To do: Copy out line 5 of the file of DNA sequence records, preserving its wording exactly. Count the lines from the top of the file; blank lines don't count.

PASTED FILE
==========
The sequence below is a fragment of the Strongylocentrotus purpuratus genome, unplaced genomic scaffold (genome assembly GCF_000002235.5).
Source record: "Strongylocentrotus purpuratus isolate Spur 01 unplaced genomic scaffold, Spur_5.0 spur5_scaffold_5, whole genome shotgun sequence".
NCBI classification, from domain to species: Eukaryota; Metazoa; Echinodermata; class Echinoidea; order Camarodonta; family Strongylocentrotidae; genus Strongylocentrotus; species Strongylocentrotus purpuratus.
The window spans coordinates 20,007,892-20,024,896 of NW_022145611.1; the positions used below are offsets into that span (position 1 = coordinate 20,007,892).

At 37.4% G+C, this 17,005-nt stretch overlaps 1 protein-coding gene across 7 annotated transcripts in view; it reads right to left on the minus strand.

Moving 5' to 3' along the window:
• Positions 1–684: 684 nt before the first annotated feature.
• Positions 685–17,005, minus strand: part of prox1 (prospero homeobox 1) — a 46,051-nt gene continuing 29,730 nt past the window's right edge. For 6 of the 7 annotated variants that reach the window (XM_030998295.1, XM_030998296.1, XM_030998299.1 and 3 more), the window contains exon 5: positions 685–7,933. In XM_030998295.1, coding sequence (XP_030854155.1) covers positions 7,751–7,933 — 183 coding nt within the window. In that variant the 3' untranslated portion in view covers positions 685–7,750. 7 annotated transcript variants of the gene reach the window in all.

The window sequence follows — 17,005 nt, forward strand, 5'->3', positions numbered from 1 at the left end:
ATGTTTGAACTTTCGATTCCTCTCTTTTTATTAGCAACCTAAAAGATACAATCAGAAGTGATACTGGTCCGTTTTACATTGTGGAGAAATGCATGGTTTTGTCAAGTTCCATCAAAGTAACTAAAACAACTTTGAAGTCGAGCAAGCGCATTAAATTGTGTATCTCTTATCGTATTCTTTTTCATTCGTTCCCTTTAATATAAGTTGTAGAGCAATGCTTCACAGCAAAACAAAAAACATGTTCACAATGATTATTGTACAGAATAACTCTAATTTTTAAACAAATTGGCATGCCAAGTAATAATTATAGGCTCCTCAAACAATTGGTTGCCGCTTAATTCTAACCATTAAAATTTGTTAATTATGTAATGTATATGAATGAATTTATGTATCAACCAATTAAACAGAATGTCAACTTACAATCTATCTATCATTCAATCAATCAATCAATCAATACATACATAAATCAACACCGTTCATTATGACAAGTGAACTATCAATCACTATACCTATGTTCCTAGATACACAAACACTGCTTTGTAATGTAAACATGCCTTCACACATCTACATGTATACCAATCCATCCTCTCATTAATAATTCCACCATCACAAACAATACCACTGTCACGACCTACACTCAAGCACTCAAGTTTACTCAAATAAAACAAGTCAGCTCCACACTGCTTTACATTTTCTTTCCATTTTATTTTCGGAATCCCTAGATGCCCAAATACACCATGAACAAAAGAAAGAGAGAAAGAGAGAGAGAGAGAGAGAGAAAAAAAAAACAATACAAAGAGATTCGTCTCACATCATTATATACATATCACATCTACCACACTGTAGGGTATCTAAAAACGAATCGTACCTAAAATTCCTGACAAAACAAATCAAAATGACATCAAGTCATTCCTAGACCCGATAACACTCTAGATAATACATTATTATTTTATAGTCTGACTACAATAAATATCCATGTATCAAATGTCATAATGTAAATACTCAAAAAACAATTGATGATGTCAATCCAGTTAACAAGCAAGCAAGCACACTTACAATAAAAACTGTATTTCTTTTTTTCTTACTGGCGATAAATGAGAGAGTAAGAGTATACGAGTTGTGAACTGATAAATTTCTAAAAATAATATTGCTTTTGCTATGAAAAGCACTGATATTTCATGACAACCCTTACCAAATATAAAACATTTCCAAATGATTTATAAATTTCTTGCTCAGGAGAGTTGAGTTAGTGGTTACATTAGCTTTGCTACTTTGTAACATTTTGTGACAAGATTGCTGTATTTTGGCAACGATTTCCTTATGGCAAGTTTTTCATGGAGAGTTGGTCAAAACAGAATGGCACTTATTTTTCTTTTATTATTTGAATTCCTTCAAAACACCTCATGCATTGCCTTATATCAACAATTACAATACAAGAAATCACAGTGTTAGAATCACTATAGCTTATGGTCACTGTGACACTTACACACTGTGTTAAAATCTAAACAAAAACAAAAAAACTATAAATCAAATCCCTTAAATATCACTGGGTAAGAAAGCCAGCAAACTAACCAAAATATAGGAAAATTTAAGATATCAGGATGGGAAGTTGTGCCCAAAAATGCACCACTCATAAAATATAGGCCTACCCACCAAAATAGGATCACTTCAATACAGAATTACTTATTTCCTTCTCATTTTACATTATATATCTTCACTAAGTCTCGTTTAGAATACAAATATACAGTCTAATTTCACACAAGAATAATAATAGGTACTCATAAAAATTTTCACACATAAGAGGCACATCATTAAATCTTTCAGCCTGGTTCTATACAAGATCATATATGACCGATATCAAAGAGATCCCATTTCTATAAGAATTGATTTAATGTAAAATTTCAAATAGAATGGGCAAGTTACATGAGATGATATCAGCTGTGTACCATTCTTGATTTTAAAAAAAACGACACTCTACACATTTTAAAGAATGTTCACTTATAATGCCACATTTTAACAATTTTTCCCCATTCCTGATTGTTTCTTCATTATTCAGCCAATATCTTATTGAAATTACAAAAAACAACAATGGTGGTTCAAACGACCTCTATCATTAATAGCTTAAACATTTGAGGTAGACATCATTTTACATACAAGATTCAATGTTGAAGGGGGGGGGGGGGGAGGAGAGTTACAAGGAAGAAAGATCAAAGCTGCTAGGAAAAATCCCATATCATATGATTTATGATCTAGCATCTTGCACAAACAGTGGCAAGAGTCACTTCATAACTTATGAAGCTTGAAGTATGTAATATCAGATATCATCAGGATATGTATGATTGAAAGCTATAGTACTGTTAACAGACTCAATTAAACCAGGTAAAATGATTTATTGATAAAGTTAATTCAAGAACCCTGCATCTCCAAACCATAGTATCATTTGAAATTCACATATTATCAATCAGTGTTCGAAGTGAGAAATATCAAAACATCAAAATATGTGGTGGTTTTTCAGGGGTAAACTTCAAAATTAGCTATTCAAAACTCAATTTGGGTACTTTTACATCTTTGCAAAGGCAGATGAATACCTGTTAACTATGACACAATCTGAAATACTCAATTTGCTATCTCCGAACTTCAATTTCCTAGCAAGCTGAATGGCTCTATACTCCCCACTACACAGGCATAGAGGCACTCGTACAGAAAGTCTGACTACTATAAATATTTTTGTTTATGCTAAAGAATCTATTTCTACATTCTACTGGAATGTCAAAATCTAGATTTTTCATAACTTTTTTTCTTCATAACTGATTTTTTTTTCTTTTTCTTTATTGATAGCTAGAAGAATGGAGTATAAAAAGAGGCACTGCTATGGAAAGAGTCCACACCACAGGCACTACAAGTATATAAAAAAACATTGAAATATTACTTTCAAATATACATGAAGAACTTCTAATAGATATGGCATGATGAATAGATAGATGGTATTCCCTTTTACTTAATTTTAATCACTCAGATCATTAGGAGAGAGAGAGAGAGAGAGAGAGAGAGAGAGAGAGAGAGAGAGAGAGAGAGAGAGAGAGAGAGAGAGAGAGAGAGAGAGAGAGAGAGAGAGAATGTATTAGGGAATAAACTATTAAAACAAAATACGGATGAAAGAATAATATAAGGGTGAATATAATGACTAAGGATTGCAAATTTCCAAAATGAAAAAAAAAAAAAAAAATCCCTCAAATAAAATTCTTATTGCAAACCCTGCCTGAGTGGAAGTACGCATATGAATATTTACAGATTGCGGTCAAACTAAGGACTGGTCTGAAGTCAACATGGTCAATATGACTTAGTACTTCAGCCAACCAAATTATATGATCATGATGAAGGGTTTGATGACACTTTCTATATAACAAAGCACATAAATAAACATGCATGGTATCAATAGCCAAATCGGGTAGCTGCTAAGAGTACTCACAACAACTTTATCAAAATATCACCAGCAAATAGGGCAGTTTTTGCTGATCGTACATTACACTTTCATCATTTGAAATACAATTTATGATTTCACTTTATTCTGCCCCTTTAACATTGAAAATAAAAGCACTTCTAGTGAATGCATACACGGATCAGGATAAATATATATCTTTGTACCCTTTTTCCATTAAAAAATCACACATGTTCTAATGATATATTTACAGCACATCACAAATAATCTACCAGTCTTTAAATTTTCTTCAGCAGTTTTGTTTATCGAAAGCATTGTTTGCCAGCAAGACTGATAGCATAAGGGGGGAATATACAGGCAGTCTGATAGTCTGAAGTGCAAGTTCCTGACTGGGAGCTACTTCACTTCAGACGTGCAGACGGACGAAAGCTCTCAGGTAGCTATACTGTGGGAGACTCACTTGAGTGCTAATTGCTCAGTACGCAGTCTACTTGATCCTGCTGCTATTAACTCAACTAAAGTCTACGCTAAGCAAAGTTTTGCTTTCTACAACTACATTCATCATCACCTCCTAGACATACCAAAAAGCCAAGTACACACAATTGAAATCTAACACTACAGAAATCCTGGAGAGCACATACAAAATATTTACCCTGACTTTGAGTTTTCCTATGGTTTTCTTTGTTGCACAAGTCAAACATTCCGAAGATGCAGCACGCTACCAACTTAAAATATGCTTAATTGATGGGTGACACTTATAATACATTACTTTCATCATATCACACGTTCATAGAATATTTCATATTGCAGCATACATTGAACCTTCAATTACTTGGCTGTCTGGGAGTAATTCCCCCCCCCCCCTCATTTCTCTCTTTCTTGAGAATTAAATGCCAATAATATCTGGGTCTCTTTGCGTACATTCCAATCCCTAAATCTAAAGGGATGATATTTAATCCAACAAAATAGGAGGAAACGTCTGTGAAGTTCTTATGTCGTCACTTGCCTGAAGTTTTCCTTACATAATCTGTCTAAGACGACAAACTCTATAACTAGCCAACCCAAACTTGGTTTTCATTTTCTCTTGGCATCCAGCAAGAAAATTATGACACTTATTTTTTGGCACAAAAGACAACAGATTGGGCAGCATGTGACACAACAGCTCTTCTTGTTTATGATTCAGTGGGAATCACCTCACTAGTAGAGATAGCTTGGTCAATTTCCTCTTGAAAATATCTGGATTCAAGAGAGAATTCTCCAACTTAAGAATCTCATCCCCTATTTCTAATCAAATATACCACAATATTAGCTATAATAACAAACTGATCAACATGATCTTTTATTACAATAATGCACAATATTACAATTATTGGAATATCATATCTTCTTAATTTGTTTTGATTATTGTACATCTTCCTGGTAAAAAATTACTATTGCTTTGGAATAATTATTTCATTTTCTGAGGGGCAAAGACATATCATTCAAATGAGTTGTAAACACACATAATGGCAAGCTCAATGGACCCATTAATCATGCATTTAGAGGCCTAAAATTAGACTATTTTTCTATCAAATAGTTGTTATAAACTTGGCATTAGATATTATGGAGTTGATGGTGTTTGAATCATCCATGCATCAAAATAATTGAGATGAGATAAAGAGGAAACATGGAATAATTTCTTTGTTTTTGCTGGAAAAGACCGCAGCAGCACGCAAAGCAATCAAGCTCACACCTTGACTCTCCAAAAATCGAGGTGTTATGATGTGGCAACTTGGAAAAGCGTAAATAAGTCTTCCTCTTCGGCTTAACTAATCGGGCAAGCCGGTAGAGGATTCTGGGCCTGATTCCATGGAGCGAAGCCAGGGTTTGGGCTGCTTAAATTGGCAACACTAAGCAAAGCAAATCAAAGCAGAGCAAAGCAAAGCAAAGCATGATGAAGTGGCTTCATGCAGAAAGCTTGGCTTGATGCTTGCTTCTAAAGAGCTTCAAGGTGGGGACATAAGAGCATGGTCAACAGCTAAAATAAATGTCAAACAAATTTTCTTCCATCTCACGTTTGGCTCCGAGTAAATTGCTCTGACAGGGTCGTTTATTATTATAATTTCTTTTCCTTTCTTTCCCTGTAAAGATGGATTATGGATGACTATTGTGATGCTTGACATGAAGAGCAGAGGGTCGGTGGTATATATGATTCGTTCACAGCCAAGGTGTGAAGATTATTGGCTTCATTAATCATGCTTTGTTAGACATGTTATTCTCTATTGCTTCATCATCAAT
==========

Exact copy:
At 37.4% G+C, this 17,005-nt stretch overlaps 1 protein-coding gene across 7 annotated transcripts in view; it reads right to left on the minus strand.